Abu Salem’s extradition

And Portugal saves a terrorist’s life

Two years ago, Portugal’s refusal to extradite Abu Salem raised a question — could India rely on Europe as a partner in its own war against terrorism? In June 2004, the Portuguese Supreme Court turned down India’s request for his extradition, even after India agreed not to seek the death penalty in the course of his prosecution in Indian courts. But the case made its way through the Portuguese legal system until the constitutional court rejected Abu Salem’s appeal and cleared the way for his extradition. Abu Salem and his wife, Monica Bedi are now in Indian custody. If Portugal had failed to do this, it would have put itself in the same league as Mullah Omar, Pervez Musharraf and the old Muammar Gaddafi.

But what of the Indian government’s promise not to seek the death penalty in his case? This may be the first successful extradition from any European nation to India, but it has also set a precedent of ‘legal arbitrage’. If India wanted to secure the custody of Abu Salem, then it had no choice but to accept Portugal’s terms. Some have argued against accepting these terms, arguing that they would create a terrible precedent. While the precedent is indeed disturbing, it is not quite as disturbing as the Indian government giving up the chase for fear of creating a precedent. That too would have created a precedent, and a worse one than it intended to prevent.

For justice to be done, the exact form of punishment is not as important as the fact that criminals are made to stand a fair trial for their alleged crimes. So should it be with Abu Salem.

11 thoughts on “Abu Salem’s extradition”

  1. criminals are made to stand a fair trial for their alleged crimes

    Couldn’t it be argued that not having the ability to hand out a death penalty is not fair trial?

  2. Srijith,

    Yes. I would agree with that; it is ‘unfair’ to other criminals who have committed the same offence but did not have a chance to go to Europe. The unfairness is part of what the terrible legal precedent is all about. But given that the death penalty is so sparingly used in India, the actual impact of this principle is marginal.

  3. I would agree with that; it is ‘unfair’ to other criminals who have committed the same offence but did not have a chance to go to Europe.

    Nice try at sarcasm 🙂 But what I mean by ‘not fair’ was from the point of view of people close to those who have been killed by Abu Salem who may want bigger punishment handed out. I had read earlier reports that the Portuguese had also insisted that the term of sentence if convicted cannot be greater that 25 years. That to me is a big concession.

  4. I would say, its not just about the punishment that would be meted out, but how much information can be taken out. It will also raise a stink in the Bhai-world that India is really serious about following up on crimes committed on its territory, whatever the cost.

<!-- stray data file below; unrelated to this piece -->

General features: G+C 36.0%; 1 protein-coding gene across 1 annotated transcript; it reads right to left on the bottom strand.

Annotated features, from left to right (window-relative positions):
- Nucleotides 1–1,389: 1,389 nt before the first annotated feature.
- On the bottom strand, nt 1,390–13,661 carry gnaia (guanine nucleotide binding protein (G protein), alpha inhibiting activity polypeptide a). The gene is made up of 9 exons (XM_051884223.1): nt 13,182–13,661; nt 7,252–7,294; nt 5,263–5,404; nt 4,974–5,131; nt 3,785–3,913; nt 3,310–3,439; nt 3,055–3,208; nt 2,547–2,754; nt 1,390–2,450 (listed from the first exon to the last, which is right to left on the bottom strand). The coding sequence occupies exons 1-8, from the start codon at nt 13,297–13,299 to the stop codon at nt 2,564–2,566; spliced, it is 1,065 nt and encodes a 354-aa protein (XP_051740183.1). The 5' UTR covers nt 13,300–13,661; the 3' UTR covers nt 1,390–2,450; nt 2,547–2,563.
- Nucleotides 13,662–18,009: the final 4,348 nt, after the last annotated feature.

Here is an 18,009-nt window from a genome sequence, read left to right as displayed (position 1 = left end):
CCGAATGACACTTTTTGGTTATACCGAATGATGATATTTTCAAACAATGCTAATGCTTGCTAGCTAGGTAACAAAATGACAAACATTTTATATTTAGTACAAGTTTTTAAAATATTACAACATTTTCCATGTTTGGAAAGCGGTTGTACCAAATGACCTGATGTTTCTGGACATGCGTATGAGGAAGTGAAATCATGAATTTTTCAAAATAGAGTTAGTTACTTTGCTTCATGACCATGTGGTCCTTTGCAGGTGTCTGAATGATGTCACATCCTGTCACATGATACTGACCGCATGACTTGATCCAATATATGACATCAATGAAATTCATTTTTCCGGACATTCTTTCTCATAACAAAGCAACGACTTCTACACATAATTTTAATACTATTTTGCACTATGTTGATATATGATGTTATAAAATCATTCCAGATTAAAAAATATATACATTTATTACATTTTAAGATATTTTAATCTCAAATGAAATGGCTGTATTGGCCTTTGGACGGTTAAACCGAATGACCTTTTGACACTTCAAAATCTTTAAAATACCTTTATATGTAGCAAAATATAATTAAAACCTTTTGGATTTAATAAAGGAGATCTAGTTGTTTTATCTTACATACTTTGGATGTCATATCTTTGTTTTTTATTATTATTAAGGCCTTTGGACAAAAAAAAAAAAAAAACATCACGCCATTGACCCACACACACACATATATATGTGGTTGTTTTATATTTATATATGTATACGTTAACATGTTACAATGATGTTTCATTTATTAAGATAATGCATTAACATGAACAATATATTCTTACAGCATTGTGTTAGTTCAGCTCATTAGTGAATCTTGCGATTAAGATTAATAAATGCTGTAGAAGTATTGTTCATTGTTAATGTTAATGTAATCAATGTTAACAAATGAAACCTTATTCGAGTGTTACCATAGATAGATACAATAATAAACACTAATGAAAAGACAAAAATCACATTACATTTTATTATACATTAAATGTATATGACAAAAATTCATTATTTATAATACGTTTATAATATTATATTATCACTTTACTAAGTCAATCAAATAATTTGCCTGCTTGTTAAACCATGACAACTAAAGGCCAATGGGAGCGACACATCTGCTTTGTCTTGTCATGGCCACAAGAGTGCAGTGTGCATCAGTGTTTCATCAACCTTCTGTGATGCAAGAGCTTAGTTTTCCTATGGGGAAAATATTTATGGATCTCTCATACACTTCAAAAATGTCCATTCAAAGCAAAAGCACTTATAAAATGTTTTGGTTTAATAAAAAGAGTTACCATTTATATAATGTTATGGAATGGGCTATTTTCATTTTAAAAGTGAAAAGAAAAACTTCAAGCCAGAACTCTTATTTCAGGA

5. Frustrating – having to kow-tow to that nothing-country Portugal. I yearn for the day that India can hold out a credible threat to the “rest” of Portugal like we did in 1962 to their then-province, Goa. We could dispense with this laborious process of convincing nobody’s.

  6. Srijith & libertarian,

    Yes. But I think now that India has made the commitment, it must honour it.

  7. Nitin, agreed. We must honor it. Hopefully we grow increasingly dominant to the point where we can pressure governments to surrender enemy combatants just as the US does today.

  8. FWIW, there have been several would-be extraditions to the US from European countries that have been stopped by courts because the person involved could face the death penalty in the US. So the notion that even a powerful government can force another country to surrender enemy combatants is nonsense.

    If a country choses not to extradite someone for political reasons, that deserves widespread condemntation and an appropriate reaction. If a country’s laws specifically forbid extradition to a country where a death sentence is possible, then I don’t believe in condemning that country. Its courts will and should adjudicate only the law, and should not be overriden by elected leaders on a case-by-case basis. The situation is vastly different from Gulf Countries that refuse to extradite Daoud Ibrahim, for instance.

  9. Ideally, Abu Salem should be executed. The promise of the government of India not to try him with the death penalty is not a promise made by the Courts of India, and neither does it(the goverment) have the right to do so. If they want they could give him a presidential pardon or nothing at all, but to bring him to court with TWO preconditions to his sentencing is preposterous.

    Not to mention, that by keeping him alive, he is still a viable threat to the country.

    A fair trial is all he deserves, nothing more and nothing less.

    However, if executed, we must say goodbye to all future EU extraditions, which is a big detterance. I say, we should wait it out, manage to get Dawood as well, and only then execute them both.

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